Jo’s meeting in Washington was successful. He met with both the secretary of state and the president and we reached a final agreement. The signing was nominally set for a month or two in the future, whenever Clinton and Kim Jong-il could get their schedules worked out. The meeting happened in October of 2000. The next month, a new US administration was elected. Initially, the Bush administration said they would continue the effort, but in fact two months later President Bush cut off all discussions with North Korea. For two years there were no discussions at all, and the whole process collapsed.
The Bush Administration believed that they could get a better agreement. By 2017 that had resulted in North Korea having 20 to 30 nuclear weapons, a few of them thermonuclear, and a couple of hundred ballistic missiles, most of them capable of reaching South Korea and some of them capable of reaching Japan. And North Korea was developing missiles capable of reaching the United States.
The purpose of these nuclear weapons in my considered judgment is to deter the United States from making a military attack on North Korea. They want to sustain their regime and, more broadly, the Kim dynasty. Each of the three leaders of North Korea has essentially been an emperor with absolute power, including the power to summarily execute someone if they decide to do so. North Korean leaders have absolute power over international decisions.
The current North Korean regime in my judgment is ruthless, including to their own people, and reckless. But I do not believe they are suicidal. I do not believe they are crazy. They’re seeking to stay in power, and therefore, in my judgment, they will use the nuclear weapons only in response to an attack. Nuclear weapons are useful to them, but only if they do not use them. Once they use them, the leaders understand that they will die and their country will be devastated.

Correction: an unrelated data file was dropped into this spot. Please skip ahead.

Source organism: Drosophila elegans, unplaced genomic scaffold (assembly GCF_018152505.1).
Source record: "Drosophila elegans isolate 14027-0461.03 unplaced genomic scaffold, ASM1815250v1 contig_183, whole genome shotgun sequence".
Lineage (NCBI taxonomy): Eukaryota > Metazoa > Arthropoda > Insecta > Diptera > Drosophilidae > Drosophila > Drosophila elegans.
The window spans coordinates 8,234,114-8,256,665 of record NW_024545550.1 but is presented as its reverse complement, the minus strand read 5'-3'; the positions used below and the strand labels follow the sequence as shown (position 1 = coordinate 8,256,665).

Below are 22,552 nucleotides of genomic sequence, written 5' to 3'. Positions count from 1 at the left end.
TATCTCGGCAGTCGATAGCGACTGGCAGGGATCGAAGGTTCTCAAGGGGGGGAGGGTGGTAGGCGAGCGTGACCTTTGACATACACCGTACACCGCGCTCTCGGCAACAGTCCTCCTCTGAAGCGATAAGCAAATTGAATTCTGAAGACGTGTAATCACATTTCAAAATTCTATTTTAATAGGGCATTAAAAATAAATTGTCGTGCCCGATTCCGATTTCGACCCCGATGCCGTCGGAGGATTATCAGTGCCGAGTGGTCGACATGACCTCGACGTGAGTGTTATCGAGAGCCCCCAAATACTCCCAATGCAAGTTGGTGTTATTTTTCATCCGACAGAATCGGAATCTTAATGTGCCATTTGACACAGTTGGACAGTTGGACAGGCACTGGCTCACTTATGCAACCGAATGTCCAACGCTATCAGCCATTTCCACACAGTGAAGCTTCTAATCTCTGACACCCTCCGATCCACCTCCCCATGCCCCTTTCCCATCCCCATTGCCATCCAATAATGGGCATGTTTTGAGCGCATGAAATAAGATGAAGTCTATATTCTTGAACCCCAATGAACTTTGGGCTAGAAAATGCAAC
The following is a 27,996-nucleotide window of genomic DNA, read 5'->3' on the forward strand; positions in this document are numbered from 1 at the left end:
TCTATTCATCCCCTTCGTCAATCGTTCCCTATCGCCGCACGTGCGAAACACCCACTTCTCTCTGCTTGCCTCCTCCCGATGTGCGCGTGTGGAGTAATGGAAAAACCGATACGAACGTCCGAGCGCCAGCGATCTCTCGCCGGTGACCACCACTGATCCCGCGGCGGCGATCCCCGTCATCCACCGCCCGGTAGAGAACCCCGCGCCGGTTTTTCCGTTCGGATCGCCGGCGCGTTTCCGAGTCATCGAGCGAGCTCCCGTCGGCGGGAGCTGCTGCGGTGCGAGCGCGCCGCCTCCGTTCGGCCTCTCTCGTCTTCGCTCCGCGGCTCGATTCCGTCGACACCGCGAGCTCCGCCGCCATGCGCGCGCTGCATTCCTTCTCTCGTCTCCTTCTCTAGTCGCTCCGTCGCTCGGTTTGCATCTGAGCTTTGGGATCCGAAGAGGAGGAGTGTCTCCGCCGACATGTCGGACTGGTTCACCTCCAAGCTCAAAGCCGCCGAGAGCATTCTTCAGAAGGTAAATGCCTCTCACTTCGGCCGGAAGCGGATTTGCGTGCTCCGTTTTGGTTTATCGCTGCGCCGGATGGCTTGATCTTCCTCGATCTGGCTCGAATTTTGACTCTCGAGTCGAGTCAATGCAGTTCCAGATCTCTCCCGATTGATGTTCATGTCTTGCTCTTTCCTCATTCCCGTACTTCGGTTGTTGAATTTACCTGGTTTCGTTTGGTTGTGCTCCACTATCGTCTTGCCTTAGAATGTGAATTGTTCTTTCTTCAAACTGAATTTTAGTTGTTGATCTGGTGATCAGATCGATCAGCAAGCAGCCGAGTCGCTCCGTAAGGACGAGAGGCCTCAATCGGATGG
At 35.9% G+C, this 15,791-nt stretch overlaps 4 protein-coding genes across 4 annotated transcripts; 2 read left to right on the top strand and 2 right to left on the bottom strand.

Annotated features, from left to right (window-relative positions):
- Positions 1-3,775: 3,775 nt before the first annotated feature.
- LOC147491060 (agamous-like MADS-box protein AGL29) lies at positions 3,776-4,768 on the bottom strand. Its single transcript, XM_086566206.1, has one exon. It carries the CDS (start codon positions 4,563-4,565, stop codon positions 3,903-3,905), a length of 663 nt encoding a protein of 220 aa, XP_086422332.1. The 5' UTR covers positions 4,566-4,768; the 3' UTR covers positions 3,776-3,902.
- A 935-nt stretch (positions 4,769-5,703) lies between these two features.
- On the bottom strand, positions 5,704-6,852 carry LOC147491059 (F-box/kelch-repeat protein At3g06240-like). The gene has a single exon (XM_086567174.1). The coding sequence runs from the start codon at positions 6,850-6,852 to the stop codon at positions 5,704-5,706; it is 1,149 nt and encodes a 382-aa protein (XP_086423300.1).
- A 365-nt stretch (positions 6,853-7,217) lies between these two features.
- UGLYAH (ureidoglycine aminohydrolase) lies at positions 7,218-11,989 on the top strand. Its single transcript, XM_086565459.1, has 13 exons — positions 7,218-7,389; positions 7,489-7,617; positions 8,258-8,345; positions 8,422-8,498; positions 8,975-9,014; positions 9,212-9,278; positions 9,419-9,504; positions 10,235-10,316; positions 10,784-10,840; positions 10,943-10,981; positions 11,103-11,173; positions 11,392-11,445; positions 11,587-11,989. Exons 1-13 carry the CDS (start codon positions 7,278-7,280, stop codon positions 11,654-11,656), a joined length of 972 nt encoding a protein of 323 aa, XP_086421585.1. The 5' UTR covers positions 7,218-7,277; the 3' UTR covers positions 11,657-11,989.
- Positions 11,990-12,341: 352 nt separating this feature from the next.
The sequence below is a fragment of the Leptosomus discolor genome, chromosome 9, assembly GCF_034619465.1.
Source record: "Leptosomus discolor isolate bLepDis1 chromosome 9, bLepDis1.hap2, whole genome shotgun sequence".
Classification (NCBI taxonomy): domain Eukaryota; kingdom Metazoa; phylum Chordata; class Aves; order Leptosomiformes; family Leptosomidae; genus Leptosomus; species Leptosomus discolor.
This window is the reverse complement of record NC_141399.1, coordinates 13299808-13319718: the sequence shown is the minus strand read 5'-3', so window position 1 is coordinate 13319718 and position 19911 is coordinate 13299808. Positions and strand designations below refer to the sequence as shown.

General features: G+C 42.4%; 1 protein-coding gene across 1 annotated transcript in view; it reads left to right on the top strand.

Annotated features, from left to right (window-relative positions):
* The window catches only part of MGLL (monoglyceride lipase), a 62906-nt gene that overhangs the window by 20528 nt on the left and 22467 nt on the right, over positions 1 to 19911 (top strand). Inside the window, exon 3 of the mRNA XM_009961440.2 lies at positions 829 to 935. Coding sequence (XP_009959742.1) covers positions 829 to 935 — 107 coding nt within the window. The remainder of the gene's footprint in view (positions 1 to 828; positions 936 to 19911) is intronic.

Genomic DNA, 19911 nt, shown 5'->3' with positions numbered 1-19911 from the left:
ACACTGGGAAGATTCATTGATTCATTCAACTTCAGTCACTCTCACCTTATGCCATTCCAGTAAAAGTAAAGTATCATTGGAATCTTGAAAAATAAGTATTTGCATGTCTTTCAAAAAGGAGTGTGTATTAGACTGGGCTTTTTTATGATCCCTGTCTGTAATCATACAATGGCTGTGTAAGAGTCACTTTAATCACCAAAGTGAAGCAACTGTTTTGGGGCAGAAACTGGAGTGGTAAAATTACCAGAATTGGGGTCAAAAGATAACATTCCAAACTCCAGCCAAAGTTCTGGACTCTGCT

I therefore think that the US fear of an unprovoked attack by North Korea is groundless. But still, it’s a very dangerous situation. North Korea will use nuclear weapons if attacked, and there certainly has been ample talk in the United States of making a preemptive attack on them. North Korea may even use nuclear weapons if they believe they’re about to be attacked.
Consider the consequences. North Korea has Seoul and Tokyo and other cities within range of their nuclear weapons. If they attack those cities, they will destroy them. Millions of people will die. This is not hyperbole. Putting on my technical hat as former secretary of defense and former under secretary of defense for research and engineering, I can confidently say that we could avenge such an action, but we cannot defend against it. We do not have a defense capable of protecting against a missile attack on Tokyo and Seoul.
Our policy should be to ensure that this does not happen. How do we do that? We have to get serious about diplomacy. I’m convinced that there is a diplomatic path available to us. The path to Pyongyang is through Beijing. We should start our diplomacy with China so that the US and China can agree on the dangers and how to deal with them. We also need to address China’s concern about having American troops along the Yellow River, which is one of the big factors holding them back from taking meaningful action.